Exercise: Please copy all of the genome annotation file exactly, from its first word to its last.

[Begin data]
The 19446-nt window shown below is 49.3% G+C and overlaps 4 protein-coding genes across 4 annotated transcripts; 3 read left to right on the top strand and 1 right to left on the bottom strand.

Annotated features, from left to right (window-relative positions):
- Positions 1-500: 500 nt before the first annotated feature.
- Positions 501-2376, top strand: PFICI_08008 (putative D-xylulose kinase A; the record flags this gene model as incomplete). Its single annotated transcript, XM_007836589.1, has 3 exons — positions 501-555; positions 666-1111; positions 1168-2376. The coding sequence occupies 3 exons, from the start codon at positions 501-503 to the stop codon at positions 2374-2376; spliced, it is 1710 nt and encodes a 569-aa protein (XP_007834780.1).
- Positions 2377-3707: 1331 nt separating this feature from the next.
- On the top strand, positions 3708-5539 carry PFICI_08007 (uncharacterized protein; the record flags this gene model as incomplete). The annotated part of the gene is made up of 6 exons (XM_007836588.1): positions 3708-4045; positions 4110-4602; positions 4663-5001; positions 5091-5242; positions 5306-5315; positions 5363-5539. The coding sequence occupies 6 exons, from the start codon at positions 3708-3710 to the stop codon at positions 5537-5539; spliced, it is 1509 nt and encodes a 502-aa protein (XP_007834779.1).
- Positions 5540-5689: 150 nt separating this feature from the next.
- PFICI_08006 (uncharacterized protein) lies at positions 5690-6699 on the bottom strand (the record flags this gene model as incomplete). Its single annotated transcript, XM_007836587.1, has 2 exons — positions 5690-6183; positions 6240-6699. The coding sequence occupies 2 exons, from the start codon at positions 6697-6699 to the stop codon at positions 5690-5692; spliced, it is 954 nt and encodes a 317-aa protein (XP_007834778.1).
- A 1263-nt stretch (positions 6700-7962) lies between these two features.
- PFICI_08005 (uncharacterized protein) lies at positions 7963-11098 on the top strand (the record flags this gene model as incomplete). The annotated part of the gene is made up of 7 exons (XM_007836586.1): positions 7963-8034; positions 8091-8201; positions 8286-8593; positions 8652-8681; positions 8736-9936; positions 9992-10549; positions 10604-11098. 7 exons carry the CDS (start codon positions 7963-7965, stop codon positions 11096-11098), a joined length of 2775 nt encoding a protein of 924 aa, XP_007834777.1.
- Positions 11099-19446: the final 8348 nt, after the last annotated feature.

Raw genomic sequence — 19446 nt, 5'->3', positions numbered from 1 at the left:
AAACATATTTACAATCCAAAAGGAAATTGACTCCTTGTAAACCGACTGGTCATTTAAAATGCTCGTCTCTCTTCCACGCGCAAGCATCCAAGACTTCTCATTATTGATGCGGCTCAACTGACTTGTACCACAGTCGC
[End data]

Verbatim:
The 19446-nt window shown below is 49.3% G+C and overlaps 4 protein-coding genes across 4 annotated transcripts; 3 read left to right on the top strand and 1 right to left on the bottom strand.

Annotated features, from left to right (window-relative positions):
- Positions 1-500: 500 nt before the first annotated feature.
- Positions 501-2376, top strand: PFICI_08008 (putative D-xylulose kinase A; the record flags this gene model as incomplete). Its single annotated transcript, XM_007836589.1, has 3 exons — positions 501-555; positions 666-1111; positions 1168-2376. The coding sequence occupies 3 exons, from the start codon at positions 501-503 to the stop codon at positions 2374-2376; spliced, it is 1710 nt and encodes a 569-aa protein (XP_007834780.1).
- Positions 2377-3707: 1331 nt separating this feature from the next.
- On the top strand, positions 3708-5539 carry PFICI_08007 (uncharacterized protein; the record flags this gene model as incomplete). The annotated part of the gene is made up of 6 exons (XM_007836588.1): positions 3708-4045; positions 4110-4602; positions 4663-5001; positions 5091-5242; positions 5306-5315; positions 5363-5539. The coding sequence occupies 6 exons, from the start codon at positions 3708-3710 to the stop codon at positions 5537-5539; spliced, it is 1509 nt and encodes a 502-aa protein (XP_007834779.1).
- Positions 5540-5689: 150 nt separating this feature from the next.
- PFICI_08006 (uncharacterized protein) lies at positions 5690-6699 on the bottom strand (the record flags this gene model as incomplete). Its single annotated transcript, XM_007836587.1, has 2 exons — positions 5690-6183; positions 6240-6699. The coding sequence occupies 2 exons, from the start codon at positions 6697-6699 to the stop codon at positions 5690-5692; spliced, it is 954 nt and encodes a 317-aa protein (XP_007834778.1).
- A 1263-nt stretch (positions 6700-7962) lies between these two features.
- PFICI_08005 (uncharacterized protein) lies at positions 7963-11098 on the top strand (the record flags this gene model as incomplete). The annotated part of the gene is made up of 7 exons (XM_007836586.1): positions 7963-8034; positions 8091-8201; positions 8286-8593; positions 8652-8681; positions 8736-9936; positions 9992-10549; positions 10604-11098. 7 exons carry the CDS (start codon positions 7963-7965, stop codon positions 11096-11098), a joined length of 2775 nt encoding a protein of 924 aa, XP_007834777.1.
- Positions 11099-19446: the final 8348 nt, after the last annotated feature.

Raw genomic sequence — 19446 nt, 5'->3', positions numbered from 1 at the left:
AAACATATTTACAATCCAAAAGGAAATTGACTCCTTGTAAACCGACTGGTCATTTAAAATGCTCGTCTCTCTTCCACGCGCAAGCATCCAAGACTTCTCATTATTGATGCGGCTCAACTGACTTGTACCACAGTCGC